Tuesday, June 16, 2009

Second Thoughts: You might or might not have any

Elsewhere: I've got a review of Marvel's Young Allies Special #1 over at Comics Bulletin.

Links! You can read the entire first issue of Jeff Parker and Steve Lieber's Underground at the series' official site. That was quick.

I really liked Anders Nilsen's story about what got him interested in making comics. Also, I wouldn't mind reading that book, if he ever finishes it.

Cartoonist Neill Cameron is doing a series of alphabet-themed posts starring comics characters. If the first few entries are any indication, they should be tons of fun.

Okay, getting caught up:

Second Thoughts
By Niklas Asker

A strong debut is always an exciting thing in any art medium, announcing a talented creator's entry into the field and planting seeds of anticipation for future works. And that's exactly what this book does; Niklas Asker is a young Swedish cartoonist, and this is his first graphic novel. Right out of the box, he's got a really good grasp of character art, making the people that populate his story move and breathe and inhabit real-feeling space. He also does some great street-level views of the urban environment; while there are occasional skyline shots, the best stuff is simple, gritty views of sidewalks, gutters, alleys, and storefronts:

It's a great visual look for the story, which sees a young man and woman meet at the London airport, with him on his way out of town and her there to meet somebody. When the flight they're both waiting for gets cancelled, they leave and go their separate ways, with the story following them both in turn. We find that the man, John, had planned to abruptly leave town, and so he's staying in a hotel until he can catch the next flight, but he can't resist going out for a drink and reminiscing about the beginning of the relationship that he's in the process of fleeing. Jess, on the other hand, is a writer, and she's having relationship problems of her own.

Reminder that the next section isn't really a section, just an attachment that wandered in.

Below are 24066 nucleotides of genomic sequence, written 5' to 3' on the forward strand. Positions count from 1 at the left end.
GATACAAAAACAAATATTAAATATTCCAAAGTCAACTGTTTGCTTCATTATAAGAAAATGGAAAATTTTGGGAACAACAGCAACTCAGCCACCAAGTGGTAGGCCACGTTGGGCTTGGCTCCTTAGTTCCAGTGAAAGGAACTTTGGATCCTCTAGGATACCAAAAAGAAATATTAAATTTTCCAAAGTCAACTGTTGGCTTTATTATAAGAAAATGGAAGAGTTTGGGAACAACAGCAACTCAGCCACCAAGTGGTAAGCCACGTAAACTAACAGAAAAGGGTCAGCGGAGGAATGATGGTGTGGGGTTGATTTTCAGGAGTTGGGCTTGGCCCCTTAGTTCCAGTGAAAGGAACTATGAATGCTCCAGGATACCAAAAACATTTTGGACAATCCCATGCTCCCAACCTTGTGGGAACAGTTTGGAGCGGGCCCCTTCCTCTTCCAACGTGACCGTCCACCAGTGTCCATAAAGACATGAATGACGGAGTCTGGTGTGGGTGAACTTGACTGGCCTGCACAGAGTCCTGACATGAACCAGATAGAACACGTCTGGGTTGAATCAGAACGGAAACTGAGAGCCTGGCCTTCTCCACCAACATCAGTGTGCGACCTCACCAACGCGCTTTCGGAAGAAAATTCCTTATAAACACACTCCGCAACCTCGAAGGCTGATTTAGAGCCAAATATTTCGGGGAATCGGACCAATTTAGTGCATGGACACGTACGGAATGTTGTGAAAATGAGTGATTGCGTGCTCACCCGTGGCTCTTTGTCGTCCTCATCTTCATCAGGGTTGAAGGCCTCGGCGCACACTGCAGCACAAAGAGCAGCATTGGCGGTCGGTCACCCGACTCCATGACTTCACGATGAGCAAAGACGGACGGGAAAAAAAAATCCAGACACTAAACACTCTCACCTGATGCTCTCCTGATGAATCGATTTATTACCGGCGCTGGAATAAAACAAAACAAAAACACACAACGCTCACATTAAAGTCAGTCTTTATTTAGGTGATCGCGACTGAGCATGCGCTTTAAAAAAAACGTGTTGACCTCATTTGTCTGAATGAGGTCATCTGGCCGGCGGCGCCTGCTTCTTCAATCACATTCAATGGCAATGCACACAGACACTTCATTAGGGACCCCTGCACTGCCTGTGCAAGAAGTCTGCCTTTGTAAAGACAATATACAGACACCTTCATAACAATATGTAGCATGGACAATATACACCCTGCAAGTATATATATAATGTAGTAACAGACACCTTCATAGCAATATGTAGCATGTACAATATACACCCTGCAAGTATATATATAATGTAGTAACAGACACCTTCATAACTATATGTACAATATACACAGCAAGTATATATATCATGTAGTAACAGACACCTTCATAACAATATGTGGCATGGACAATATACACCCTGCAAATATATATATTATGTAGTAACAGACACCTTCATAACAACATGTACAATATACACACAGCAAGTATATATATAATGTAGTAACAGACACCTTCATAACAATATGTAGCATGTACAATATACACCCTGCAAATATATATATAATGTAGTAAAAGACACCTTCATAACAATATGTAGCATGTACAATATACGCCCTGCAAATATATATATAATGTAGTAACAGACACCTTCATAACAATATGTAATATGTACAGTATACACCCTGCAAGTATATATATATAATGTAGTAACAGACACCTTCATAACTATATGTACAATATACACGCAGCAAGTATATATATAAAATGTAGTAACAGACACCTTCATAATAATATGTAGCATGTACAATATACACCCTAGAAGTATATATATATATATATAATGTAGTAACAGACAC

But something seems fishy here, and soon enough, the revelation comes that [Spoiler?] the part of the plot involving John is actually a story being written by Jess. Some hints lead to that conclusion, but it becomes obvious when we see that that Jess's rock star girlfriend is the same character as John's girlfriend, and they both share the same relationship dilemma involving jealousy and infidelity. The story becomes a fascinating depiction of how a writer can work out, or at least explore, personal issues through their work. And in the end, it all comes full circle, as the "real-life" John reads Jess's book and finds his own inspiration in its pages. [end spoilers]

It's a nice little book at around 80 pages, and Asker fills them all with very well-realized characters and settings, and an extra layer of metafictional interest coming from the fact that, judging by the back-flap author photo, John is obviously modeled on Asker himself. All the locations feel fully lived-in, and watching the characters move about them seems less like reading a comic and more like just watching people in their natural environment. Some early scenes from Jess's point of view are especially effective:

Yes, Asker is quite a talent; if there's any justice, this is only the first shot in what will prove to be a volley of exciting work. He's got the storytelling chops, now he just needs to tell some more stories.

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